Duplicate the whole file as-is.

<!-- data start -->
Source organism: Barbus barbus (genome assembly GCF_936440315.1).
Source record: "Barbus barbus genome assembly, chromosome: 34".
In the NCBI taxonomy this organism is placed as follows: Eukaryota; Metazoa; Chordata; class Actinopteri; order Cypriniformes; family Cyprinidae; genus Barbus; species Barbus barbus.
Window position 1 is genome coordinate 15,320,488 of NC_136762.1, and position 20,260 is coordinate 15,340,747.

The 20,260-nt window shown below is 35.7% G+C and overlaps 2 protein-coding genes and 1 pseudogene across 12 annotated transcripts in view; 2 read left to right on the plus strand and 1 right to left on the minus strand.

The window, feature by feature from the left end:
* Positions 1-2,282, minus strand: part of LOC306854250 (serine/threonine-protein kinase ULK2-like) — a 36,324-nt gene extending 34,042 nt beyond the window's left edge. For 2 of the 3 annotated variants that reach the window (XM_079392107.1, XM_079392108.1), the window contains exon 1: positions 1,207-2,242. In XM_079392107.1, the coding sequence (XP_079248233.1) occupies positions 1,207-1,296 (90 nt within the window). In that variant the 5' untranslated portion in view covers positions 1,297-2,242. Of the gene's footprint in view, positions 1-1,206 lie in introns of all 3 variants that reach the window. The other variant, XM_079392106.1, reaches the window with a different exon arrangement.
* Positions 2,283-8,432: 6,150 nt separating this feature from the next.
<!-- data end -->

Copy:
Source organism: Barbus barbus (genome assembly GCF_936440315.1).
Source record: "Barbus barbus genome assembly, chromosome: 34".
In the NCBI taxonomy this organism is placed as follows: Eukaryota; Metazoa; Chordata; class Actinopteri; order Cypriniformes; family Cyprinidae; genus Barbus; species Barbus barbus.
Window position 1 is genome coordinate 15,320,488 of NC_136762.1, and position 20,260 is coordinate 15,340,747.

The 20,260-nt window shown below is 35.7% G+C and overlaps 2 protein-coding genes and 1 pseudogene across 12 annotated transcripts in view; 2 read left to right on the plus strand and 1 right to left on the minus strand.

The window, feature by feature from the left end:
* Positions 1-2,282, minus strand: part of LOC306854250 (serine/threonine-protein kinase ULK2-like) — a 36,324-nt gene extending 34,042 nt beyond the window's left edge. For 2 of the 3 annotated variants that reach the window (XM_079392107.1, XM_079392108.1), the window contains exon 1: positions 1,207-2,242. In XM_079392107.1, the coding sequence (XP_079248233.1) occupies positions 1,207-1,296 (90 nt within the window). In that variant the 5' untranslated portion in view covers positions 1,297-2,242. Of the gene's footprint in view, positions 1-1,206 lie in introns of all 3 variants that reach the window. The other variant, XM_079392106.1, reaches the window with a different exon arrangement.
* Positions 2,283-8,432: 6,150 nt separating this feature from the next.